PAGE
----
This Slate piece about Blockbuster, the movie rental chain, is fascinating; well, it’s fascinating to someone like me who thinks formats and markets and channels and digital data and movies are interesting in themselves. Stir them all together and…
In 2005, Greg Meyer wrote a letter to the management of Blockbuster. He wanted to warn the movie rental company of a looming revolution: DVD vending machines that were showing up at supermarkets and fast-food joints all over the country. At the time, Meyer was the CEO of DVDXpress, which operated DVD kiosks in New York and the United Kingdom. He was offering Blockbuster a chance to get in on what looked to be the next great transformation of the home-video rental business.
If Blockbuster installed a DVD machine outside each of its stores, Meyer argued, it could offer movie rentals even when the store was closed. This would likely increase the revenue at each retail location and let the company reduce its operating hours; with the kiosks, Blockbuster could justify closing each store during the three slowest hours of the business day, saving $140 million a year in operating costs. Meyer gave the Blockbuster board his contact information and proposed a meeting to discuss his kiosks. He never heard back.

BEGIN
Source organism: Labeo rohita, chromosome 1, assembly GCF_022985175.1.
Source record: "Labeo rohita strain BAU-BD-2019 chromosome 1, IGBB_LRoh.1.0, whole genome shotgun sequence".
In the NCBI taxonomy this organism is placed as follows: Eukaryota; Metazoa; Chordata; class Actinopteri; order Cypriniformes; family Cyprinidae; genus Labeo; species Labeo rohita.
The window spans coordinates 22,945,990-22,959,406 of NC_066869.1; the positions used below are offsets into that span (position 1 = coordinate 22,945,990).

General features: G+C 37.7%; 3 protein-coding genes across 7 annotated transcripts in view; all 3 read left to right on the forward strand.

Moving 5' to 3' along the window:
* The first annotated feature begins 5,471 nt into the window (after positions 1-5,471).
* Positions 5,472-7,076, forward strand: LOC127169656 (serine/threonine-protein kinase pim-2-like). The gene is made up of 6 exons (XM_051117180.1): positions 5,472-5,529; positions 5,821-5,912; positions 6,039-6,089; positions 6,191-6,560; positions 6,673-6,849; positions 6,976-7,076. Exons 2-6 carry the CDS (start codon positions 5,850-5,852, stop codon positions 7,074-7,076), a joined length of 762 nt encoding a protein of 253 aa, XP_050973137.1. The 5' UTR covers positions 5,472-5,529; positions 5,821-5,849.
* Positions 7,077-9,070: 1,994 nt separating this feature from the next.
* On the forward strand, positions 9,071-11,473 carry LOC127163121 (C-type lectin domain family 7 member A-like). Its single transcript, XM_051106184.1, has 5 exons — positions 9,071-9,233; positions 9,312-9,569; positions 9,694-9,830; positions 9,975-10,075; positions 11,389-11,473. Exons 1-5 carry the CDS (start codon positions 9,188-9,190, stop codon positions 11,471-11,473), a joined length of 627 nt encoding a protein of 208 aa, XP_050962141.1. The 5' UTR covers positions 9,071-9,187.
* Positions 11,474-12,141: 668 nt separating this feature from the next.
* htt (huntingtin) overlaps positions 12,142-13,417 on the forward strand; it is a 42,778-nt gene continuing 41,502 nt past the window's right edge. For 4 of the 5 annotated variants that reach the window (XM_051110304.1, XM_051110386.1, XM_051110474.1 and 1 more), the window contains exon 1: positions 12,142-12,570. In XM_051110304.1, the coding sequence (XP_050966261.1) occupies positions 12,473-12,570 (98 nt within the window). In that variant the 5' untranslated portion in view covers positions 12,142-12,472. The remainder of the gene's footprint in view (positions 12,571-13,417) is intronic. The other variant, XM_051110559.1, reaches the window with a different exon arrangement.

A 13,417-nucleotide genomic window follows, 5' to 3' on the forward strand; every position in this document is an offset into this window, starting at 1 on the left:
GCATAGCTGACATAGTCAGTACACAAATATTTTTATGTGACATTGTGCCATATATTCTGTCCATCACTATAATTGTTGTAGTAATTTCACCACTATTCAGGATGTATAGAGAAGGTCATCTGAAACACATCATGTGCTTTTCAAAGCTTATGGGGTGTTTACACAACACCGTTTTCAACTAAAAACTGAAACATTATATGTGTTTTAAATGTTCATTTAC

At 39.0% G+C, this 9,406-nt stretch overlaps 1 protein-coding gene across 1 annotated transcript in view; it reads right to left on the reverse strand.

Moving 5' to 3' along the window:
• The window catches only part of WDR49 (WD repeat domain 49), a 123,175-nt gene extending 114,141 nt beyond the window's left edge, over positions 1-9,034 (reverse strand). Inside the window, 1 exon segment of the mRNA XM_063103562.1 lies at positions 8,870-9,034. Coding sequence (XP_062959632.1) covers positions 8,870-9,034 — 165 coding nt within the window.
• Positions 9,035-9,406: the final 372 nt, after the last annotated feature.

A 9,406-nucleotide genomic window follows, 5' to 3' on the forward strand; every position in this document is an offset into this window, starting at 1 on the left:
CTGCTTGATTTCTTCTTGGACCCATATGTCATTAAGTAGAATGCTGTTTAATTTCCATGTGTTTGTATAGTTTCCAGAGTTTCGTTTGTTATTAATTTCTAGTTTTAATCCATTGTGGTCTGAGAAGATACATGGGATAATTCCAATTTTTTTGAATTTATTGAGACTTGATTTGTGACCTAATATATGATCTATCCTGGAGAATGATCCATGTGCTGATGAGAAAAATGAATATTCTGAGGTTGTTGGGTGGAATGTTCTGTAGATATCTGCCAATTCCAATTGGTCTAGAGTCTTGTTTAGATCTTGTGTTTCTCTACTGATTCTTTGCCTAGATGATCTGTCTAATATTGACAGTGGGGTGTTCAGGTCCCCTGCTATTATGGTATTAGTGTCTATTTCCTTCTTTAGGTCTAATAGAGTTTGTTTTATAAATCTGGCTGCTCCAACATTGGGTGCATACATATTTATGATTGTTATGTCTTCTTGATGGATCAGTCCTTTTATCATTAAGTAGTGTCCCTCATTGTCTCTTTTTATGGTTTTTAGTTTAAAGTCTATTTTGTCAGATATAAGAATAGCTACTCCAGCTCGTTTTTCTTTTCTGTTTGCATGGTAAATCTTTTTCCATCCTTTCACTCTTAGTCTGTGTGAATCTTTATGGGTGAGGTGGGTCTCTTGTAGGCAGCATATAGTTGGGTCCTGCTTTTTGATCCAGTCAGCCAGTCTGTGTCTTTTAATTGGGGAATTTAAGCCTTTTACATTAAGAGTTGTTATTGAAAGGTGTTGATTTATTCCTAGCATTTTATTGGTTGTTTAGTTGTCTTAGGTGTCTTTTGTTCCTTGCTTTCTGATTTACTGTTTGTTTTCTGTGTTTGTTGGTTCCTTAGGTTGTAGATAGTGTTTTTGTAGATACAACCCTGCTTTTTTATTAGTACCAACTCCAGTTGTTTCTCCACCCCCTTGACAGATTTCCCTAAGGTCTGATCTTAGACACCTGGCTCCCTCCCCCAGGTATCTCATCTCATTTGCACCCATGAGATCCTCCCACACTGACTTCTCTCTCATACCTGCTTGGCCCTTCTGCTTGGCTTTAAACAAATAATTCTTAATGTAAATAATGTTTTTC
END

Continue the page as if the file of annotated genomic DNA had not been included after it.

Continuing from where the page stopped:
Five years later, Blockbuster looks foolish for ignoring the kiosk revolution. Redbox now operates machines at 22,000 locations, and it’s poised to expand to 30,000 by the end of the year. In 2009, Redbox’s parent company, Coinstar, doubled its revenue in the DVD business; Redbox now accounts for about 20 percent of the DVD rental market. Meanwhile, Blockbuster looks nearly sunk. In 2005, when Meyer sent his letter to the board, shares of the company—which had already been roughed up by competition from Netflix—stood at $9. Today, two Blockbuster shares wouldn’t buy you a $1 rental at your local Redbox. With $1 billion in debt, Blockbuster is flirting with bankruptcy.
Yet here’s the crazy thing: Greg Meyer is still trying to save Blockbuster. In 2007, Meyer sold his DVD company to Coinstar. After DVDXpress merged with Redbox, Meyer left the company and used part of his windfall to invest in Blockbuster; he now owns about 650,000 shares of the firm. Despite Blockbuster’s current troubles, Meyer believes the video chain can thrive once again.